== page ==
by By Saul McLeod published 2008, updated 2014
Abnormal psychology is a division of psychology that studies people who are "abnormal" or "atypical" compared to the members of a given society.
There is evidence that some psychological disorders are more common than was previously thought.
Depending on how data are gathered and how diagnoses are made, as many as 27% of some population groups may be suffering from depression at any one time (NIMH, 2001; data for older adults).
The definition of the word abnormal is simple enough but applying this to psychology poses a complex problem: what is normal? Whose norm? For what age? For what culture?
The concept of abnormality is imprecise and difficult to define. Examples of abnormality can take many different forms and involve different features, so that, what at first sight seem quite reasonable definitions, turns out to be quite problematical.
There are several different ways in which it is possible to define ‘abnormal’ as opposed to our ideas of what is ‘normal’.
Under this definition of abnormality, a person's trait, thinking or behavior is classified as abnormal if it is rare or statistically unusual. With this definition it is necessary to be clear about how rare a trait or behavior needs to be before we class it as abnormal
For instance one may say that an individual who has an IQ below or above the average level of IQ in society is abnormal.
However this definition obviously has limitations, it fails to recognize the desirability of the particular behavior.
Going back to the example, someone who has an IQ level above the normal average wouldn't necessarily be seen as abnormal, rather on the contrary they would be highly regarded for their intelligence.
This definition also implies that the presence of abnormal behavior in people should be rare or statistically unusual, which is not the case. Instead, any specific abnormal behavior may be unusual, but it is not unusual for people to exhibit some form of prolonged abnormal behavior at some point in their lives.
Strength: The statistical approach helps to address what is meant by normal in a statistical context. It helps us make cut – off points in terms of diagnosis.
Limitations: However, this definition fails to distinguish between desirable and undesirable behavior. For example, obesity is a statistically normal but not associated with healthy or desirable. Conversely high IQ is statistically abnormal, but may well be regarded as highly desirable.
Many rare behaviors or characteristics (e.g. left handedness) have no bearing on normality or abnormality. Some characteristics are regarded as abnormal even though they are quite frequent. Depression may affect 27% of elderly people (NIMH, 2001). This would make it common but that does not mean it isn’t a problem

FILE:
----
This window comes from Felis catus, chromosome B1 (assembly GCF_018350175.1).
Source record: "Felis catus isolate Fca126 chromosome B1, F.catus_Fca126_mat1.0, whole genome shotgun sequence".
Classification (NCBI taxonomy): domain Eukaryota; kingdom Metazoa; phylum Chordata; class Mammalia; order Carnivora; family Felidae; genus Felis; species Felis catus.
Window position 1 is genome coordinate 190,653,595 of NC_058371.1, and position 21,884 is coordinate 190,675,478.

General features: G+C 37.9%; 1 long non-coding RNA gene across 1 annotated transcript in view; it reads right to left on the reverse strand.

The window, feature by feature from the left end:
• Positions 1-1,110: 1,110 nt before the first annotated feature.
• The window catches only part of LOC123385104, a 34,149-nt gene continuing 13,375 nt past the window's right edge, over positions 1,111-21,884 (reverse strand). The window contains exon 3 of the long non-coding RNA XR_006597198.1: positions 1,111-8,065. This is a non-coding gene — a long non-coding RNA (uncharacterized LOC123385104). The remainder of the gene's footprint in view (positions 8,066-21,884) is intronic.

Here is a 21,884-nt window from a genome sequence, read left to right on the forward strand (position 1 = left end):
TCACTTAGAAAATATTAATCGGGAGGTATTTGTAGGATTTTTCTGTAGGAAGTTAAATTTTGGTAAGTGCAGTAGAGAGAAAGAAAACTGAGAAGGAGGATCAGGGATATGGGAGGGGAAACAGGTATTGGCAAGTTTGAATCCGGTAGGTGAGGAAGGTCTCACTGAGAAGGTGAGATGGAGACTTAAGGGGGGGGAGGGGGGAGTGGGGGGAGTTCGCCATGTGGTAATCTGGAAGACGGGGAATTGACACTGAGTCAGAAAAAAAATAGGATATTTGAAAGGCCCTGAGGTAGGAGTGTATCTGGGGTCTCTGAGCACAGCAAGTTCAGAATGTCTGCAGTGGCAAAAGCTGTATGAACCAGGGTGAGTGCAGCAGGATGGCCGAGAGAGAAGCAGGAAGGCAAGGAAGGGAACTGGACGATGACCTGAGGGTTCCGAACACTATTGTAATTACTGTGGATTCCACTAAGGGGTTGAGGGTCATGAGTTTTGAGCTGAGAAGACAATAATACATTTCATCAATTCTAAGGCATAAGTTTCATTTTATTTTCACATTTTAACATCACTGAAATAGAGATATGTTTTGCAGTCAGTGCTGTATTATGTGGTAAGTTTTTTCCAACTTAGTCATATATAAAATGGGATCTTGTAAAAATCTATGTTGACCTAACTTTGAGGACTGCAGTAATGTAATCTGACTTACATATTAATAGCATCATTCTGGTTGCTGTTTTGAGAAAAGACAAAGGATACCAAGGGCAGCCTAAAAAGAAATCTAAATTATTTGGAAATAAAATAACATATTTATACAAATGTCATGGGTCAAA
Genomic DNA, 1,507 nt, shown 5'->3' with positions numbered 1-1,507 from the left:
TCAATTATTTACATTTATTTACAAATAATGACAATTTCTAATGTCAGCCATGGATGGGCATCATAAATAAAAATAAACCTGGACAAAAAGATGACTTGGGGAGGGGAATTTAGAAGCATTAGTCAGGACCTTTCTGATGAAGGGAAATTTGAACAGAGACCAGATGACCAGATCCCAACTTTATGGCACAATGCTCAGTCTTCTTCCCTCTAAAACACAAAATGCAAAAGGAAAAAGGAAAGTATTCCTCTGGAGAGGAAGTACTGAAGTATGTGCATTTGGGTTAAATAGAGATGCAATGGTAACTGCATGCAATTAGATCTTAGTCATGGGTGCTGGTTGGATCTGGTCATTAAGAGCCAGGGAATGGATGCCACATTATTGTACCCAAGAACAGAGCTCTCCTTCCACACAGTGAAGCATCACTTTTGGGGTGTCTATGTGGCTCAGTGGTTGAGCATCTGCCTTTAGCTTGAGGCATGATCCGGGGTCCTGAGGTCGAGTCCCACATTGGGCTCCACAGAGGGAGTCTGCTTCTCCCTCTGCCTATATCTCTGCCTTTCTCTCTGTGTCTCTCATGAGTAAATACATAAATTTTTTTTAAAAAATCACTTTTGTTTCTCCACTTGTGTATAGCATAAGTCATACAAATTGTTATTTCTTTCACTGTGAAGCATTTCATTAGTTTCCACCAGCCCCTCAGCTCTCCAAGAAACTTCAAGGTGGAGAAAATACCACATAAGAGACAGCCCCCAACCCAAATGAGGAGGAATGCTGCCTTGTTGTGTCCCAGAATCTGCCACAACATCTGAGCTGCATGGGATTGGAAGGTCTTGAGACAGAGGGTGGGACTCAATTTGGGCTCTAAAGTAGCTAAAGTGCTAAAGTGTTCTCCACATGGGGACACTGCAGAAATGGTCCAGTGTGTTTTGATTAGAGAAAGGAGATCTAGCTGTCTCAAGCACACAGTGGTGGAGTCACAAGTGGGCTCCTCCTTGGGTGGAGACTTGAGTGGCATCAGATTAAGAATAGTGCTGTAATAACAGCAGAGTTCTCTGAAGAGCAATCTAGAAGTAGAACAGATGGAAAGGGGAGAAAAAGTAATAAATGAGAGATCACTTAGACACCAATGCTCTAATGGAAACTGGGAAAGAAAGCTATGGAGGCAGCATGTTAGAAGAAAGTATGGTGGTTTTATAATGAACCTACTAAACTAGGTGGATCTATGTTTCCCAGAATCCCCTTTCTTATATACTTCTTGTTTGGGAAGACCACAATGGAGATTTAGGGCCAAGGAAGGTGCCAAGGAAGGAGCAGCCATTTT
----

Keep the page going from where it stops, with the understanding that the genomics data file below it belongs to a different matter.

The decision of where to start the "abnormal" classification is arbitrary. Who decides what is statistically rare and how do they decide? For example, if an IQ of 70 is the cut-off point, how can we justify saying someone with 69 is abnormal, and someone with 70 normal ?
Every culture has certain standards for acceptable behaviour, or socially acceptable norms. Norms are expected ways of behaving in a society according to the majority and those members of a society who do not think and behave like everyone else break these norms so are often defined as abnormal.
Under this definition, a person's thinking or behavior is classified as abnormal if it violates the (unwritten) rules about what is expected or acceptable behavior in a particular social group. Their behavior may be incomprehensible to others or make others feel threatened or uncomfortable.
Social behavior varies markedly when different cultures are compared. For example, it is common in Southern Europe to stand much closer to strangers than in the UK. Voice pitch and volume, touching, direction of gaze and acceptable subjects for discussion have all been found to vary between cultures.
With this definition, it is necessary to consider: (i) The degree to which a norm is violated, the importance of that norm and the value attached by the social group to different sorts of violation. (ii) E.g. is the violation rude, eccentric, abnormal or criminal?
Limitations: The most obvious problem with defining abnormality using social norms is that there is no universal agreement over social norms. Social norms are culturally specific - they can differ significantly from one generation to the next and between different ethnic, regional and socio-economic groups. In some societies, such as the Zulu for example, hallucinations and screaming in the street are regarded as normal behavior.
Social norms also exist within a time frame, and therefore change over time. Behavior that was once seen as abnormal may, given time, become acceptable and vice versa. For example drink driving was once considered acceptable but is now seen as socially unacceptable whereas homosexuality has gone the other way. Until 1980 homosexuality was considered a psychological disorder by the World Health Organization (WHO) but today is considered acceptable.
Social norms can also depend on the situation or context we find ourselves in. Is it normal to eat parts of a dead body? In 1972 a rugby team who survived a plane crash in the snow-capped Andes of South America found themselves without food and in sub-freezing temperatures for 72 days. In order to survive they ate the bodies of those who had died in the crash.
Under this definition, a person is considered abnormal if they are unable to cope with the demands of everyday life. They may be unable to perform the behaviors necessary for day-to-day living e.g. self-care, hold down a job, interact meaningfully with others, make themselves understood etc.
Rosenhan & Seligman (1989) suggest the following characteristics that define failure to function adequately:
o Maladaptiveness (danger to self)
o Vividness & unconventionality (stands out)
o Unpredictably & loss of control
o Causes observer discomfort
o Violates moral/social standards